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AMD Sempron X2 2100 Processor

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Non-professional/home tests


Sempron X2 2100 takes up the usual second place -- this is slightly disappointing after those tests, where it shared the first place with top competitors or even outperformed them. However, it's still a very good result.


Much worse. Well, this happens.


Very good: Sempron X2 2100 is outperformed by Celeron E1400 only by a measly value. Especially considering that lots of people play even the most resource-intensive games on Low-End systems. That's sort of national sports. Note that unlike single-core processors, Low-End dual-core CPUs manage to provide some minimal acceptable level of gaming performance -- just look at fps values in the table with detailed results.

Non-professional photo processing

Let's put it like this: the dual-core Sempron demonstrates a mediocre performance level. Even on the diagram it's in the middle of contenders.

Total non-professional score

Unfortunately, in this group of tests, which better fits its profile, Sempron X2 2100 is outperformed by its main competitor to a greater degree: 16% (versus 10% in professional tests). On the other hand, it shares the second place with Celeron E1200. And it does not often happen with AMD processors of late.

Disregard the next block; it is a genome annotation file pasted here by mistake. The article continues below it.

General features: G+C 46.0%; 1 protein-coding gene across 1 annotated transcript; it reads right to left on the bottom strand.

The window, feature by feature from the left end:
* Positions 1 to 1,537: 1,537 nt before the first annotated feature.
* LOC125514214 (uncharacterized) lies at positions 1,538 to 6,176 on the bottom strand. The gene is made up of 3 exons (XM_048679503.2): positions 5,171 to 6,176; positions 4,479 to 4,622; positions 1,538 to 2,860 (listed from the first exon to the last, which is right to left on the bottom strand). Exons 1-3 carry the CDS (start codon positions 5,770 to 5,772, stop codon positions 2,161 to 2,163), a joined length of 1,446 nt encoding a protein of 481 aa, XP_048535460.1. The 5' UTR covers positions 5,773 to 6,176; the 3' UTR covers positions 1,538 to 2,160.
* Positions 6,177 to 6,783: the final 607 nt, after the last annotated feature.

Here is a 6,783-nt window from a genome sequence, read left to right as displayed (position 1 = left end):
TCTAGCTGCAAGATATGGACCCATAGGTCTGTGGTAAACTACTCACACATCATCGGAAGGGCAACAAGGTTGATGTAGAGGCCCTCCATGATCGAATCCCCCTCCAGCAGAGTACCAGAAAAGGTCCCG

Out of doubts, Sempron X2 2100 is a great success for AMD. In this case K8 benefits from its ability to do with a small cache. In our opinion, it's the very reason why the dual-core Sempron with 256KB L2 per core can compete with a dual-core Celeron equipped with a 512KB shared L2 cache -- 512KB cache is apparently too small for the new Intel core, it cannot speed up to all its glory here. If we also consider clock rates, a dual-core Sempron and a dual-core Celeron offer similar performance per GHz: 29.5 for Celeron and 28.9 for Sempron. From this point of view, AMD was right to start the model range of Low-End dual-core processors from the low clock rate of 1.8 GHz, as it will be relatively easy to add at least three processors, judging by frequencies of single-core Semprons. Here is our conclusion: in terms of dual-core performance, AMD competes practically on a par with Intel in the Low-End segment now. It's a pity this happens only in this segment.

Memory modules provided by Corsair Memory.

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Page 3: Non-professional tests, conclusions

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